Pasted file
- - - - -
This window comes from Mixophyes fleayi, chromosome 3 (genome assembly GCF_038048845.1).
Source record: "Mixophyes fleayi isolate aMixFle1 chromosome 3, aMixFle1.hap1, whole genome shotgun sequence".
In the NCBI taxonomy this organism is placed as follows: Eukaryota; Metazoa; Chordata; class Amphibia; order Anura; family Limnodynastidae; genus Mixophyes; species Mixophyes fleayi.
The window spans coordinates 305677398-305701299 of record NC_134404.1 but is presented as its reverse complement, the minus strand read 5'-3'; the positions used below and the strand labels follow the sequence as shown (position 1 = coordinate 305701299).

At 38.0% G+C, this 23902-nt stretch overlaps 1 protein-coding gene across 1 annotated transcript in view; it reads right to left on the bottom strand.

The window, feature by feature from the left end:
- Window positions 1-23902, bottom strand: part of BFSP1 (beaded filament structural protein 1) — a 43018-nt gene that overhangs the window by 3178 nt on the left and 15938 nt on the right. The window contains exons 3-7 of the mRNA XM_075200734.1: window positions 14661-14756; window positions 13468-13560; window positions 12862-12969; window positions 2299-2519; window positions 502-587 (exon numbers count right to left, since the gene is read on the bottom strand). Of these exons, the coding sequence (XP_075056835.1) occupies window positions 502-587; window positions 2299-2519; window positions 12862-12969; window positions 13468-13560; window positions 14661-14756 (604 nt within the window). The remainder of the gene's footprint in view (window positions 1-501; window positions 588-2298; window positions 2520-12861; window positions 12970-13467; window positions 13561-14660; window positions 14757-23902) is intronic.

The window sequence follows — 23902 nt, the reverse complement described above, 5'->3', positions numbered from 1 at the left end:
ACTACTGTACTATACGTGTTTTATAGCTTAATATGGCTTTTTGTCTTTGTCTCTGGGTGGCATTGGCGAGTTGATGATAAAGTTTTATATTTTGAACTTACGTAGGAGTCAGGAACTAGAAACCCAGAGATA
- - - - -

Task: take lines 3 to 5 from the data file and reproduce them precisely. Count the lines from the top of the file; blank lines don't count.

In the NCBI taxonomy this organism is placed as follows: Eukaryota; Metazoa; Chordata; class Amphibia; order Anura; family Limnodynastidae; genus Mixophyes; species Mixophyes fleayi.
The window spans coordinates 305677398-305701299 of record NC_134404.1 but is presented as its reverse complement, the minus strand read 5'-3'; the positions used below and the strand labels follow the sequence as shown (position 1 = coordinate 305701299).

At 38.0% G+C, this 23902-nt stretch overlaps 1 protein-coding gene across 1 annotated transcript in view; it reads right to left on the bottom strand.